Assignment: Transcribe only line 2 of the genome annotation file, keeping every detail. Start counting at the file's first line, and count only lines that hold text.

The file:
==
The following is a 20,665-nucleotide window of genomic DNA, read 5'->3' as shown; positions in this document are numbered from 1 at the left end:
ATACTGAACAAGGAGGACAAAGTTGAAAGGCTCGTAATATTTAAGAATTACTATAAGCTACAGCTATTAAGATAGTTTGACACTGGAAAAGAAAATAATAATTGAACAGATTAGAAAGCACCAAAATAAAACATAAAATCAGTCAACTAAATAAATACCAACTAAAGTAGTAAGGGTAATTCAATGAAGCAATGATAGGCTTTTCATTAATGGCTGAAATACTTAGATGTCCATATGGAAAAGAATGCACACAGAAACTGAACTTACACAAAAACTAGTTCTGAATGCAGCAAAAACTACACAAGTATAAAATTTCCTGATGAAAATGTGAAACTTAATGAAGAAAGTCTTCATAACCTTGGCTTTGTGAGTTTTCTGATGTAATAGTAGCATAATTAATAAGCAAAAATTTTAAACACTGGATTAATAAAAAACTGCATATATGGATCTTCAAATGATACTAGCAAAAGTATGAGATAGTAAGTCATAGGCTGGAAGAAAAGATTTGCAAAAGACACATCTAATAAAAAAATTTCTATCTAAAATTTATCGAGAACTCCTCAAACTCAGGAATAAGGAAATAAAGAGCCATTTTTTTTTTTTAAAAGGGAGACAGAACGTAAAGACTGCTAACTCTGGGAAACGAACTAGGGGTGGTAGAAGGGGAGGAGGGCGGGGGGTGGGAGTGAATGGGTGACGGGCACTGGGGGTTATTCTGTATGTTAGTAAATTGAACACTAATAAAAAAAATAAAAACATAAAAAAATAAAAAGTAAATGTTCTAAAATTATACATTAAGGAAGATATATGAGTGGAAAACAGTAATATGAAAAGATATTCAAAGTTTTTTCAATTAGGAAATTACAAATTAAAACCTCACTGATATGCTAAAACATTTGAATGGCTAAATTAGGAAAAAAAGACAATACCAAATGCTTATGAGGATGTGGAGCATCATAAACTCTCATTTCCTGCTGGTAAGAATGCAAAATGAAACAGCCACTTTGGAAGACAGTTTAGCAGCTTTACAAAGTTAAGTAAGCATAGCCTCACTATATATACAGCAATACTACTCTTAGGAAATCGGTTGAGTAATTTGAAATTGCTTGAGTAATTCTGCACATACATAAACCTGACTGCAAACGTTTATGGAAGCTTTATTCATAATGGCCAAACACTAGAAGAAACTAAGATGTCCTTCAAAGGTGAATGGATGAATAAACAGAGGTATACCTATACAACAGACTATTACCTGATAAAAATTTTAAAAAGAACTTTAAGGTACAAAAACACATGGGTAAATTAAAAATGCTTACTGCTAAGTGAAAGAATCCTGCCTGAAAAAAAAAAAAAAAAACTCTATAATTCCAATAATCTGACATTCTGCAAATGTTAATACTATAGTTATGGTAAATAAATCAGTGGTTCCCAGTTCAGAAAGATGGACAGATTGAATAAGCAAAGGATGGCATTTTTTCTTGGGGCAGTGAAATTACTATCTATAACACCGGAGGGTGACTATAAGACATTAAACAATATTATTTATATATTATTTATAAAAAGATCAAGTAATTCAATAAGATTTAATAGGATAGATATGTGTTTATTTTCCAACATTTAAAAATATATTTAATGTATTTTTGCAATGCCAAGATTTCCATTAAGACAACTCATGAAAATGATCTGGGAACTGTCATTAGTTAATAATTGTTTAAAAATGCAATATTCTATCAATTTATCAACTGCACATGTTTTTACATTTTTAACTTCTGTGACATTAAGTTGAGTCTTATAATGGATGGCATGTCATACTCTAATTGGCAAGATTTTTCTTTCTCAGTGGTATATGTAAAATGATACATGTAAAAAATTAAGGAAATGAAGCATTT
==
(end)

ATACTGAACAAGGAGGACAAAGTTGAAAGGCTCGTAATATTTAAGAATTACTATAAGCTACAGCTATTAAGATAGTTTGACACTGGAAAAGAAAATAATAATTGAACAGATTAGAAAGCACCAAAATAAAACATAAAATCAGTCAACTAAATAAATACCAACTAAAGTAGTAAGGGTAATTCAATGAAGCAATGATAGGCTTTTCATTAATGGCTGAAATACTTAGATGTCCATATGGAAAAGAATGCACACAGAAACTGAACTTACACAAAAACTAGTTCTGAATGCAGCAAAAACTACACAAGTATAAAATTTCCTGATGAAAATGTGAAACTTAATGAAGAAAGTCTTCATAACCTTGGCTTTGTGAGTTTTCTGATGTAATAGTAGCATAATTAATAAGCAAAAATTTTAAACACTGGATTAATAAAAAACTGCATATATGGATCTTCAAATGATACTAGCAAAAGTATGAGATAGTAAGTCATAGGCTGGAAGAAAAGATTTGCAAAAGACACATCTAATAAAAAAATTTCTATCTAAAATTTATCGAGAACTCCTCAAACTCAGGAATAAGGAAATAAAGAGCCATTTTTTTTTTTTAAAAGGGAGACAGAACGTAAAGACTGCTAACTCTGGGAAACGAACTAGGGGTGGTAGAAGGGGAGGAGGGCGGGGGGTGGGAGTGAATGGGTGACGGGCACTGGGGGTTATTCTGTATGTTAGTAAATTGAACACTAATAAAAAAAATAAAAACATAAAAAAATAAAAAGTAAATGTTCTAAAATTATACATTAAGGAAGATATATGAGTGGAAAACAGTAATATGAAAAGATATTCAAAGTTTTTTCAATTAGGAAATTACAAATTAAAACCTCACTGATATGCTAAAACATTTGAATGGCTAAATTAGGAAAAAAAGACAATACCAAATGCTTATGAGGATGTGGAGCATCATAAACTCTCATTTCCTGCTGGTAAGAATGCAAAATGAAACAGCCACTTTGGAAGACAGTTTAGCAGCTTTACAAAGTTAAGTAAGCATAGCCTCACTATATATACAGCAATACTACTCTTAGGAAATCGGTTGAGTAATTTGAAATTGCTTGAGTAATTCTGCACATACATAAACCTGACTGCAAACGTTTATGGAAGCTTTATTCATAATGGCCAAACACTAGAAGAAACTAAGATGTCCTTCAAAGGTGAATGGATGAATAAACAGAGGTATACCTATACAACAGACTATTACCTGATAAAAATTTTAAAAAGAACTTTAAGGTACAAAAACACATGGGTAAATTAAAAATGCTTACTGCTAAGTGAAAGAATCCTGCCTGAAAAAAAAAAAAAAAAACTCTATAATTCCAATAATCTGACATTCTGCAAATGTTAATACTATAGTTATGGTAAATAAATCAGTGGTTCCCAGTTCAGAAAGATGGACAGATTGAATAAGCAAAGGATGGCATTTTTTCTTGGGGCAGTGAAATTACTATCTATAACACCGGAGGGTGACTATAAGACATTAAACAATATTATTTATATATTATTTATAAAAAGATCAAGTAATTCAATAAGATTTAATAGGATAGATATGTGTTTATTTTCCAACATTTAAAAATATATTTAATGTATTTTTGCAATGCCAAGATTTCCATTAAGACAACTCATGAAAATGATCTGGGAACTGTCATTAGTTAATAATTGTTTAAAAATGCAATATTCTATCAATTTATCAACTGCACATGTTTTTACATTTTTAACTTCTGTGACATTAAGTTGAGTCTTATAATGGATGGCATGTCATACTCTAATTGGCAAGATTTTTCTTTCTCAGTGGTATATGTAAAATGATACATGTAAAAAATTAAGGAAATGAAGCATTT